Re­gain­ing lead­er­ship

Northwest Arkansas Democrat-Gazette - - VOICES -

As we ap­proach the 72nd an­niver­sary of the U.S. bomb­ing of Hiroshima and Na­gasaki on Aug. 6 and 9, an his­toric an­nounce­ment from the UN may have got­ten lost in the din of po­lit­i­cal news. One hun­dred-twenty-two na­tions have ne­go­ti­ated and adopted a treaty to ban the bomb, with only one “no” vote. Be­gin­ning Sept. 20, na­tions may rat­ify the treaty. Ninety days af­ter 50 coun­tries sign, it will be il­le­gal to have or work to­ward hav­ing nu­clear weapons.

Some peo­ple have down­played the ac­com­plish­ment, say­ing that coun­tries like North Korea will never give up their nu­clear weapons. But 3,700 sci­en­tists, in­clud­ing No­bel lau­re­ates, signed an open let­ter en­dors­ing the ne­go­ti­a­tions.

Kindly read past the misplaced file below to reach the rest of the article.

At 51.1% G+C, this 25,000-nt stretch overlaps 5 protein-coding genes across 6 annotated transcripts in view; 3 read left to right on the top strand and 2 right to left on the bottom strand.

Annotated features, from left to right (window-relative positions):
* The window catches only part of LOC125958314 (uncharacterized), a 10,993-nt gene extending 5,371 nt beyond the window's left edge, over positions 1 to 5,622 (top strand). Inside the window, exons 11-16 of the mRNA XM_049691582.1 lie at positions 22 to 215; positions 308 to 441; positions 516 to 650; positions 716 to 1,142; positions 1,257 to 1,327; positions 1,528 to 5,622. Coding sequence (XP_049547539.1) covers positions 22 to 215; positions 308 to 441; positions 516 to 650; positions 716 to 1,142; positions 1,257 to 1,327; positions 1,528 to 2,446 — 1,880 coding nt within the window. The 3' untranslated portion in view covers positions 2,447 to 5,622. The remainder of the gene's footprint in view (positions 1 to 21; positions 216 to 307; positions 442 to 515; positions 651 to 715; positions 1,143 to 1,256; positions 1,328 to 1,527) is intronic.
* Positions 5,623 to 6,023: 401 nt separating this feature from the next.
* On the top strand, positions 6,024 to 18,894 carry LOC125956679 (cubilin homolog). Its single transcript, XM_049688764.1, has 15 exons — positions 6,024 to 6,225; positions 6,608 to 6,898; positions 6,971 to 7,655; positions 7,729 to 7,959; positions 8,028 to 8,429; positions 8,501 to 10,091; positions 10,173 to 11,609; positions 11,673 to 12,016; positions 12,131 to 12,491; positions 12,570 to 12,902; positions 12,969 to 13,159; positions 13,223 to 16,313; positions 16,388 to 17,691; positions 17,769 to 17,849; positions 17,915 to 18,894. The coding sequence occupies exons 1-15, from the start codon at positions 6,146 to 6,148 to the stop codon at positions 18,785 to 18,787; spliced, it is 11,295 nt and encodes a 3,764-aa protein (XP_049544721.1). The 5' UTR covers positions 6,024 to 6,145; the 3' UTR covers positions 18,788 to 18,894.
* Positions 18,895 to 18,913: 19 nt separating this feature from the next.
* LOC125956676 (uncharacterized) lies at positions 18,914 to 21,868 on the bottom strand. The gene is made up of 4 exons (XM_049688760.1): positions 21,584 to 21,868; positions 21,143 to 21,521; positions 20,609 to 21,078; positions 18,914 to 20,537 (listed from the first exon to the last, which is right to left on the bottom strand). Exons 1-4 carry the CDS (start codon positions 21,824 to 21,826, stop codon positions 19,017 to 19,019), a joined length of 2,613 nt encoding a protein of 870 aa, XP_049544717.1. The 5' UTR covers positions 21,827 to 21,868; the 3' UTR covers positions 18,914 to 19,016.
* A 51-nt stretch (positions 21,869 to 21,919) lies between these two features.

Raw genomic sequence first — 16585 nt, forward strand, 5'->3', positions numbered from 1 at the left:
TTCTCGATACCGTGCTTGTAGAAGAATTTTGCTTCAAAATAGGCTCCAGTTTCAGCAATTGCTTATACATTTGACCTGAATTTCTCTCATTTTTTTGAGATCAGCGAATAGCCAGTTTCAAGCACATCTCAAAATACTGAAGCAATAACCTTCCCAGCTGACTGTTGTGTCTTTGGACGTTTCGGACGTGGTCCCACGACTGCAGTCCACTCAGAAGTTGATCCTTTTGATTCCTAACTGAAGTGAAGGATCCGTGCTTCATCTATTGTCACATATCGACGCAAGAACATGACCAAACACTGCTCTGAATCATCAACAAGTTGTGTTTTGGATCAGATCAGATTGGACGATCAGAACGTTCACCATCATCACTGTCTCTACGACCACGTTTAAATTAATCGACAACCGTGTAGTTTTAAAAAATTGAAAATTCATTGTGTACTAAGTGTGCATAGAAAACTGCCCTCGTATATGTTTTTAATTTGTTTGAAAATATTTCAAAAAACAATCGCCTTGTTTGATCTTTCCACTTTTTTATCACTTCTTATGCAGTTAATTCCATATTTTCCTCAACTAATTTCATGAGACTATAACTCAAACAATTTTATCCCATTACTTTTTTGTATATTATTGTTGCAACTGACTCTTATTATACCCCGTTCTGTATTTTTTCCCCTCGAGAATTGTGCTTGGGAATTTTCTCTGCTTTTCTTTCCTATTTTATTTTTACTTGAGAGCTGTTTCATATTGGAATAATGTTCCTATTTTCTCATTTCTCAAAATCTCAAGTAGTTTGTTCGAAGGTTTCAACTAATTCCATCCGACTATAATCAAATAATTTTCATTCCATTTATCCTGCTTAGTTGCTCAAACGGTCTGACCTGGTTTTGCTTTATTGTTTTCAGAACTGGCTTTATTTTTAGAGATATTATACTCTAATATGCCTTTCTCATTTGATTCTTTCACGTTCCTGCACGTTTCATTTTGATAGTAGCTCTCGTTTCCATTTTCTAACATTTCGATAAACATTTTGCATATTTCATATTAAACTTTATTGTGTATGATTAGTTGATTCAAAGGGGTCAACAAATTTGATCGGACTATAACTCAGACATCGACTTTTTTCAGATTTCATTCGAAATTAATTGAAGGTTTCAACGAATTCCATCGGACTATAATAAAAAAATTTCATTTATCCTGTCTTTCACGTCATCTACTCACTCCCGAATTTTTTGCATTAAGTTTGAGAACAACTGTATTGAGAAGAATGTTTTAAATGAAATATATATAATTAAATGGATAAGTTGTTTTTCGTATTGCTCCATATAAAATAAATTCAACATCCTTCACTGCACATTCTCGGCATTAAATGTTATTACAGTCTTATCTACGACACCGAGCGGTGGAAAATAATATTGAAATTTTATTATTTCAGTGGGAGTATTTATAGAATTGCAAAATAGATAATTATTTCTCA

Lawrence Korb, se­nior fel­low at the Cen­ter for Amer­i­can Progress who was Pres­i­dent Rea­gan’s un­der­sec­re­tary of De­fense, calls it a wel­come step to­ward abol­ish­ing nu­clear weapons for good. He ar­gues that although it will be a long process, it is a le­gal ba­sis for sanc­tion­ing coun­tries that defy the ban.

Former Sec­re­tary of De­fense William Perry says, “the treaty is an im­por­tant step to­ward dele­git­imiz­ing nu­clear war as an ac­cept­able risk of mod­ern civ­i­liza­tion, and it cre­ates a strong moral im­per­a­tive: Thou shalt not pos­sess nu­clear weapons.”

Although the United States and the eight other nu­clear coun­tries did not take part in ne­go­ti­at­ing the treaty, we should take the lead in rat­i­fy­ing it and con­vinc­ing the other nu­clear states to fol­low suit.

Tell Congress the U.S. can re­gain its lead­er­ship in the world by rat­i­fy­ing this his­toric treaty.

JEAN GOR­DON Lit­tle Rock

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